This three-month safetytech pilot trialled a digital solution, to automatically anonymise and desensitise health and safety data.
million records anonymised
days compared to 12.5 years
Through its regulatory activities in the United Kingdom, the UK Government’s Health and Safety Executive, (HSE), accumulates large volumes of industrial health and safety information from inspections, mandatory reporting, accident investigations and prosecutions. Within its records it contains information on industrial operating experience, how well risks are controlled across workplaces and the causes of serious accidents. Similarly, individual organisations hold a wealth of additional valuable information pertaining to the management and control of their health and safety risks across their workplaces, along with learnings from accidents and near-miss incidents.
Should these sources of health and safety information be combined and analysed, potential exists for improving how we learn from previous incidents, enabling impactful exploitation of the learnings. An obstacle to sharing data in this way is the risk of tracing data back to organisations or individuals, breaching data protection laws exposing commercially sensitive information. In order to be able to exploit this data, HSE sought to automatically redact personally and commercially sensitive information and sources from these documents.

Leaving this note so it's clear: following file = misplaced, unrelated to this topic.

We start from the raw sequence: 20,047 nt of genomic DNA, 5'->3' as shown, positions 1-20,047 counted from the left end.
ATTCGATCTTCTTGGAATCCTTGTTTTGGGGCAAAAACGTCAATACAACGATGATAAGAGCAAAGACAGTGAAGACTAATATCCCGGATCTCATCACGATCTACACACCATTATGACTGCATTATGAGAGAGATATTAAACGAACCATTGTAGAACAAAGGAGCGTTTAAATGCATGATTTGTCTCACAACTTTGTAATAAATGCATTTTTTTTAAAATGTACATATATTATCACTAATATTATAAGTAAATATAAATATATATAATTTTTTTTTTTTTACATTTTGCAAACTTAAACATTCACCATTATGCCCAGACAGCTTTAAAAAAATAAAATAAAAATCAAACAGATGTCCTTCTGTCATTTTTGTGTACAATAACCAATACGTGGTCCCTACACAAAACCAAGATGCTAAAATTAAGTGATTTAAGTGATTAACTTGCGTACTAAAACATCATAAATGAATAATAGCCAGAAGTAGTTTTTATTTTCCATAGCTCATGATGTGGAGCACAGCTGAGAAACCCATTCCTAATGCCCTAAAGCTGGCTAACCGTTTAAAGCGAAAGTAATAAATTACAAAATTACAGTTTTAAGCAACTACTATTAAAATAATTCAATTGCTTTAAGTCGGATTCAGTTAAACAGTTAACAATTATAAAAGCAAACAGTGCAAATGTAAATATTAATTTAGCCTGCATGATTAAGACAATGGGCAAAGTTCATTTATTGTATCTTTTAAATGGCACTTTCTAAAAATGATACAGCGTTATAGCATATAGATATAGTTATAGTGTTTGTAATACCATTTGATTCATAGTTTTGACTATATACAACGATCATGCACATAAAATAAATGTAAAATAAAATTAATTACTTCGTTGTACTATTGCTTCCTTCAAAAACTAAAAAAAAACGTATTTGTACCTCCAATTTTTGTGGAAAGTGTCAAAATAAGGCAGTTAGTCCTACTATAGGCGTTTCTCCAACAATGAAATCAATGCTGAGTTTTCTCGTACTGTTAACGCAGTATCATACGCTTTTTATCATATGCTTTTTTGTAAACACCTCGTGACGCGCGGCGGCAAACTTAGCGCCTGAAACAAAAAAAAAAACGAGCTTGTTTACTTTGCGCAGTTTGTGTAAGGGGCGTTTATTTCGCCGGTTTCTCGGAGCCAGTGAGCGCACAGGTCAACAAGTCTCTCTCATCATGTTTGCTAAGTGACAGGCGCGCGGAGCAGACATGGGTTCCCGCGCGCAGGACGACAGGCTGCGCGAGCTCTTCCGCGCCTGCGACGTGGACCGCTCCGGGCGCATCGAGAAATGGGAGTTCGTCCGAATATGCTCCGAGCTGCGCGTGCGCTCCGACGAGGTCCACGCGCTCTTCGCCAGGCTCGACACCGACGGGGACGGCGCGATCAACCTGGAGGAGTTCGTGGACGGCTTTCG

This Safety Accelerator challenge is set in partnership with the Discovering Safety Programme (DSP), an ambitious endeavour to unlock value held in health and safety data, funded by Lloyd's Register Foundation and jointly delivered by the Health and Safety Executive and the University of Manchester, through the recently established Thomas Ashton Institute. The DSP sought innovative, automated techniques to effectively desensitise and anonymise health and safety records. Automated anonymisation of data could ultimately enable a much more diverse set of data to be curated, unlocking much higher value knowledge outputs.
The DSP defined their challenge and in collaboration with the Safety Accelerator and programme partners Plug and Play Tech Center, identified the parameters and types of solutions that would meet the challenge. Nine global safetytech startups were sourced, each with solutions suitable for the trial. After a rigorous shortlisting and competitive selection process, London-based startup Ohalo was chosen to collaborate with the DSP on a three-month funded pilot.
Ohalo automates data governance to meet regulations like GDPR and state data protection laws. Ohalo’s goal is to make data aware of what regulations apply to it. This ensures that the correct data controls are implemented, regardless of whether the data is within their own organisation, or at third party partners.